10 ways to cut your water bill in the heatwave
The average person uses 150 litres of water a day, with just 4% used for drinking. In London alone, more than 3.6 billion litres of water is used, which is enough to fill 146 Olympic-sized swimming pools or 46 million baths.
But during the heatwave, it’s no surprise we’re using more water to keep cool and stay hydrated.
Here are 10 ways to cut your water bill as the temperature soars:
- Analyse your household usage
In order to know where you can cut down on wastage and make the water you use more efficient, you’ll need to work out exactly how much water your household is currently using. Free digital tools such as the aqKWa Savings Engine will analyse your water usage and give you personalised advice in just a few minutes, helping you cut down your bill in no time. Over 200,000 households have used the engine, saving on average £88 a year.
- Recycle rainwater on plants
Data from 40,950 households shows that from those who water the garden, over half (57%) do so every day or every other day during the summer. When watering the garden, fill a watering can with rainwater from a water butt to help reduce your fresh usage. If every household in England collected just one water butt’s worth of water a year (160 litres), it would collectively save four billion litres of fresh water annually.
- Avoid hose pipes or sprinklers
A hose pipe or sprinkler can use up to 1,000 litres of water an hour, which is more than a family of four use in a day, so avoid using where you can. If you have to use a sprinkler, try to use it when it is cooler and evaporation rates are lowest, such as the early morning or late afternoon. Similarly, washing the car with a bucket and sponge will reduce the need to use a hosepipe.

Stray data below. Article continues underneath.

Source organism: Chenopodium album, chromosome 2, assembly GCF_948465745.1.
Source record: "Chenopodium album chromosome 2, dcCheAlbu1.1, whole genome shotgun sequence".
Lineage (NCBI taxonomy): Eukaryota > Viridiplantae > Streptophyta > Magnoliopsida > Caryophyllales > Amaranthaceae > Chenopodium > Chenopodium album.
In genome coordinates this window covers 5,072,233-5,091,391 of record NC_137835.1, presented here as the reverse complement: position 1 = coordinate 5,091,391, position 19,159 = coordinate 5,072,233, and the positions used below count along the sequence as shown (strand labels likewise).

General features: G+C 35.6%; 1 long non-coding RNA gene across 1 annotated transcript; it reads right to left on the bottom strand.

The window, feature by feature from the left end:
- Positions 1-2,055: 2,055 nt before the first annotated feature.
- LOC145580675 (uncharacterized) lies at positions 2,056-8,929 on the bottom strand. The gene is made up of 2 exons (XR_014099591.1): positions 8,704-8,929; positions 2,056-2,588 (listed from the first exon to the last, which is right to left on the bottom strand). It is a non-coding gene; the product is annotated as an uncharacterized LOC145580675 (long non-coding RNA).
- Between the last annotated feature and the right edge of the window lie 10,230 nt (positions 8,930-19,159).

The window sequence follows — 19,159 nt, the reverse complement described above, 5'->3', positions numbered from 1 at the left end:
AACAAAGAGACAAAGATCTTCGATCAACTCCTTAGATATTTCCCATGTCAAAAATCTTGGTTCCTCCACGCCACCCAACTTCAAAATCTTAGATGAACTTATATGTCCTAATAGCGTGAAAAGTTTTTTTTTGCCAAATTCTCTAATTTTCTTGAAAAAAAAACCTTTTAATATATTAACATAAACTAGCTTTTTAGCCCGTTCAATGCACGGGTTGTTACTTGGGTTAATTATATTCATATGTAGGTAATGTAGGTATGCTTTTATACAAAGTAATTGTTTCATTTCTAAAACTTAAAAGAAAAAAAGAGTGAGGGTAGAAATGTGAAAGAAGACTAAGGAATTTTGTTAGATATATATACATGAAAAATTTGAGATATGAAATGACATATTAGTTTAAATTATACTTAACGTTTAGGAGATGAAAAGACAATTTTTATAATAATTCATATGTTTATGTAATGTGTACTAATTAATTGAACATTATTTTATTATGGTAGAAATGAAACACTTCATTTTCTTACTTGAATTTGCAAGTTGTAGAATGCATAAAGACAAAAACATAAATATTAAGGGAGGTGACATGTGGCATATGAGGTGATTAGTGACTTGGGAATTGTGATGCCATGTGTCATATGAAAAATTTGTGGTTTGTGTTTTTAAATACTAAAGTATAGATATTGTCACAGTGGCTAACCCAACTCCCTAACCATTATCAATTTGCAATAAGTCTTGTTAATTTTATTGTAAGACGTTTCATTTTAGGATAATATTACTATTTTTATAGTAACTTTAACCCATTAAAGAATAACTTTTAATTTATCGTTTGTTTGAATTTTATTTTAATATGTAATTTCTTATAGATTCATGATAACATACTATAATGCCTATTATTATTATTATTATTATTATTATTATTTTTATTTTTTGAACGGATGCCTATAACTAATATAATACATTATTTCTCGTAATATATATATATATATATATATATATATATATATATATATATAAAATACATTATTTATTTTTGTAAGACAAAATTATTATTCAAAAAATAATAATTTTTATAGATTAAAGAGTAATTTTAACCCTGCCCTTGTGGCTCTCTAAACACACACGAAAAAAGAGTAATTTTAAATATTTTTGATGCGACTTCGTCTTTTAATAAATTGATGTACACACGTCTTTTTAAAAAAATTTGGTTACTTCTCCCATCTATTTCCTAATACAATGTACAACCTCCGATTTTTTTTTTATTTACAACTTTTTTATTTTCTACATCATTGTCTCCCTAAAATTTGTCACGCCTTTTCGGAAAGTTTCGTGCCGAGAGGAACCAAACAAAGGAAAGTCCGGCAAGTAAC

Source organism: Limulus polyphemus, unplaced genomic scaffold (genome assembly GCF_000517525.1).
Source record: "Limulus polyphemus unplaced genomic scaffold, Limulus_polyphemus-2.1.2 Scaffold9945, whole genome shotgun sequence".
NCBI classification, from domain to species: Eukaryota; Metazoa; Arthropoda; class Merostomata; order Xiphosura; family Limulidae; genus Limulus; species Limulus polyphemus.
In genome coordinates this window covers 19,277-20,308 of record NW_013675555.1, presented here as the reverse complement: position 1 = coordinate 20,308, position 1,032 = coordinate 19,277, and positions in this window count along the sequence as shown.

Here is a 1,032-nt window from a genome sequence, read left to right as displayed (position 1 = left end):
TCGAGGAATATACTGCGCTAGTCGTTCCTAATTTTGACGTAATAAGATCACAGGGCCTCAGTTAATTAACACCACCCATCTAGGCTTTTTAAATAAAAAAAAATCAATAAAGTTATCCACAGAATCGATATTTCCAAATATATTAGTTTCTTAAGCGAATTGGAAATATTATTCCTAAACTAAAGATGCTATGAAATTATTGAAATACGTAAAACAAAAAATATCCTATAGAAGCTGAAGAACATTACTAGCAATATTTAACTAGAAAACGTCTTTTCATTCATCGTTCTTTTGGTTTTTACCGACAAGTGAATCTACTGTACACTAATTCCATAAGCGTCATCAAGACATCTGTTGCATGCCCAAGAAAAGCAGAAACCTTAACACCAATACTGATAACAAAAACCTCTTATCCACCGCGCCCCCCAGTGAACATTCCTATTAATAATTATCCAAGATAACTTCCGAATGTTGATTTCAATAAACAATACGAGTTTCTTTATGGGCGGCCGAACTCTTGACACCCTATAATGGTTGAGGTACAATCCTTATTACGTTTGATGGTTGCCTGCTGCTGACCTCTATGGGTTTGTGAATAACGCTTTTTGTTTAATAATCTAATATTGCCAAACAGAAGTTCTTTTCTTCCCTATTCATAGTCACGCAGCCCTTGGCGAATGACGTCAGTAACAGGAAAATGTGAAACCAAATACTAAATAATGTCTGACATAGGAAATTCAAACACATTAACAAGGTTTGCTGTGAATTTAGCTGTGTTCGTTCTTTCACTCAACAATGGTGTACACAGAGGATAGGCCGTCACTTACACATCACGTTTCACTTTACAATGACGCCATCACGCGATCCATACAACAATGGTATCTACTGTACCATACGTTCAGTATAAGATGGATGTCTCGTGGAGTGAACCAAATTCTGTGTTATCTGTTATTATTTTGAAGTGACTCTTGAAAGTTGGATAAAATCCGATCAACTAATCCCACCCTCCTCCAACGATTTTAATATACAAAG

- Water at the right time
Many of us over-water our gardens, upping household usage. To check whether your plants need watering, look at the soil about a spade-deep down. If it’s damp, it’s fine and if it’s dry, it’s time to water. However, it’s important to remember that clay soil might feel damp whether it’s irrigated or not and sandy soil can feel dry, even if it has water in it, so check for signs of water stress on your plants, such as when leaves change position or get darker.
- Don’t be afraid of a brown lawn
Going brown is the natural survival mechanism of grass. It naturally goes dormant after two to three weeks without water, and most lawns can survive up to four to six weeks. The grass will soon revive when it next rains, so avoid overwatering the lawn during dry spells to save water.
- Plant flowers that need less water
Some plants will need less water than others to grow, such as lavender, palms, mimosa and verbena. Planting low-water plants will help to reduce the need to water the garden throughout the summer.
- Turn the tap off when you brush your teeth
A running tap can use six litres of water a minute. By turning off the tap while brushing your teeth, a family of four could save up to £50 on metered water bills, as well as 17,520 litres of water per year.
- Cut a minute off your shower time
Cutting a minute off your shower time could save £15 in energy bills, and a further £15 in water bills (metered), per person per year, or £120 saved a year for an average four-person household.
- Invest in a water saving kit
There are a range of gadgets out there, available for free from your water provider that will help to cut down your water usage. A typical five item Water Saving Kit, which includes a ShowerSave, ShowerTimer, ToothyTimer, Tap Inserts and Save A Flush bag, will save a household on average £110 per year, on water and energy bills, and over 37,000 litres of water.
- Fix dripping taps
A dripping tap can waste more than 5,500 litres of water a year, so make sure your taps are properly turned off and if any are leaking, then arrange for them to be fixed. It would save you £15.95 per year.
Tim Robertson is CEO of Save Water Save Money